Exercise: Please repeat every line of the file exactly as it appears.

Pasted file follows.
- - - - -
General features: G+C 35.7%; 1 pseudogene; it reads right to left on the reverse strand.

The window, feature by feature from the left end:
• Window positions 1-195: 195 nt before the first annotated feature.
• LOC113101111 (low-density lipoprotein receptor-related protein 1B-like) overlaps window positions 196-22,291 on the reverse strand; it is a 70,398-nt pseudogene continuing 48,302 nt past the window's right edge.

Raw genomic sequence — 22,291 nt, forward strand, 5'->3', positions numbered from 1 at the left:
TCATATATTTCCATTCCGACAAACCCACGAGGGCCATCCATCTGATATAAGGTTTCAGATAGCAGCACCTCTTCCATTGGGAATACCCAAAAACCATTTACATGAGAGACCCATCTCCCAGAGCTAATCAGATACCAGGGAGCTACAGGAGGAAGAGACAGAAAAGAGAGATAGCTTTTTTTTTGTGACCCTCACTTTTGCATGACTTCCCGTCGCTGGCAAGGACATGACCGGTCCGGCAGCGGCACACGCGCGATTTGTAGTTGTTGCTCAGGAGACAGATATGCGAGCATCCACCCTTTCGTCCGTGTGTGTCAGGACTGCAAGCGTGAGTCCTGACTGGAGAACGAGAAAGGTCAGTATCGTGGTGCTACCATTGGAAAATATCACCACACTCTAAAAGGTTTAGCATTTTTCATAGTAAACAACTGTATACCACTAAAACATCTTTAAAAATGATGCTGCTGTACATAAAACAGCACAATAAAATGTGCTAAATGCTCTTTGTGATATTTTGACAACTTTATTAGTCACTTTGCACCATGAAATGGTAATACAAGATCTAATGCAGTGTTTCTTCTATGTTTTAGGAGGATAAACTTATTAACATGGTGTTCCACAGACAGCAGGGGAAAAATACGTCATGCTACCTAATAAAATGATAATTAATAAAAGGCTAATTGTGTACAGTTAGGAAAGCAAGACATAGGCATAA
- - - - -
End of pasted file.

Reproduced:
General features: G+C 35.7%; 1 pseudogene; it reads right to left on the reverse strand.

The window, feature by feature from the left end:
• Window positions 1-195: 195 nt before the first annotated feature.
• LOC113101111 (low-density lipoprotein receptor-related protein 1B-like) overlaps window positions 196-22,291 on the reverse strand; it is a 70,398-nt pseudogene continuing 48,302 nt past the window's right edge.

Raw genomic sequence — 22,291 nt, forward strand, 5'->3', positions numbered from 1 at the left:
TCATATATTTCCATTCCGACAAACCCACGAGGGCCATCCATCTGATATAAGGTTTCAGATAGCAGCACCTCTTCCATTGGGAATACCCAAAAACCATTTACATGAGAGACCCATCTCCCAGAGCTAATCAGATACCAGGGAGCTACAGGAGGAAGAGACAGAAAAGAGAGATAGCTTTTTTTTTGTGACCCTCACTTTTGCATGACTTCCCGTCGCTGGCAAGGACATGACCGGTCCGGCAGCGGCACACGCGCGATTTGTAGTTGTTGCTCAGGAGACAGATATGCGAGCATCCACCCTTTCGTCCGTGTGTGTCAGGACTGCAAGCGTGAGTCCTGACTGGAGAACGAGAAAGGTCAGTATCGTGGTGCTACCATTGGAAAATATCACCACACTCTAAAAGGTTTAGCATTTTTCATAGTAAACAACTGTATACCACTAAAACATCTTTAAAAATGATGCTGCTGTACATAAAACAGCACAATAAAATGTGCTAAATGCTCTTTGTGATATTTTGACAACTTTATTAGTCACTTTGCACCATGAAATGGTAATACAAGATCTAATGCAGTGTTTCTTCTATGTTTTAGGAGGATAAACTTATTAACATGGTGTTCCACAGACAGCAGGGGAAAAATACGTCATGCTACCTAATAAAATGATAATTAATAAAAGGCTAATTGTGTACAGTTAGGAAAGCAAGACATAGGCATAA